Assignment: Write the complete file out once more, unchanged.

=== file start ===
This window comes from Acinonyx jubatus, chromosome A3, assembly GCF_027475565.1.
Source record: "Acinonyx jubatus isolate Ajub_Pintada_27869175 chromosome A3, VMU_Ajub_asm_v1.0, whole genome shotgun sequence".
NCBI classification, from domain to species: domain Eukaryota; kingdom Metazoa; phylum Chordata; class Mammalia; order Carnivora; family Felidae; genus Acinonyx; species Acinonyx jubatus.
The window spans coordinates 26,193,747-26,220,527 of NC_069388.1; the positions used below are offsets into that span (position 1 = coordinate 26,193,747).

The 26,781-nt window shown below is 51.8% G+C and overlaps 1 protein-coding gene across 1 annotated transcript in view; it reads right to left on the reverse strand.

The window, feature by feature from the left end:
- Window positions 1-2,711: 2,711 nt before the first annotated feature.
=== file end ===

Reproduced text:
This window comes from Acinonyx jubatus, chromosome A3, assembly GCF_027475565.1.
Source record: "Acinonyx jubatus isolate Ajub_Pintada_27869175 chromosome A3, VMU_Ajub_asm_v1.0, whole genome shotgun sequence".
NCBI classification, from domain to species: domain Eukaryota; kingdom Metazoa; phylum Chordata; class Mammalia; order Carnivora; family Felidae; genus Acinonyx; species Acinonyx jubatus.
The window spans coordinates 26,193,747-26,220,527 of NC_069388.1; the positions used below are offsets into that span (position 1 = coordinate 26,193,747).

The 26,781-nt window shown below is 51.8% G+C and overlaps 1 protein-coding gene across 1 annotated transcript in view; it reads right to left on the reverse strand.

The window, feature by feature from the left end:
- Window positions 1-2,711: 2,711 nt before the first annotated feature.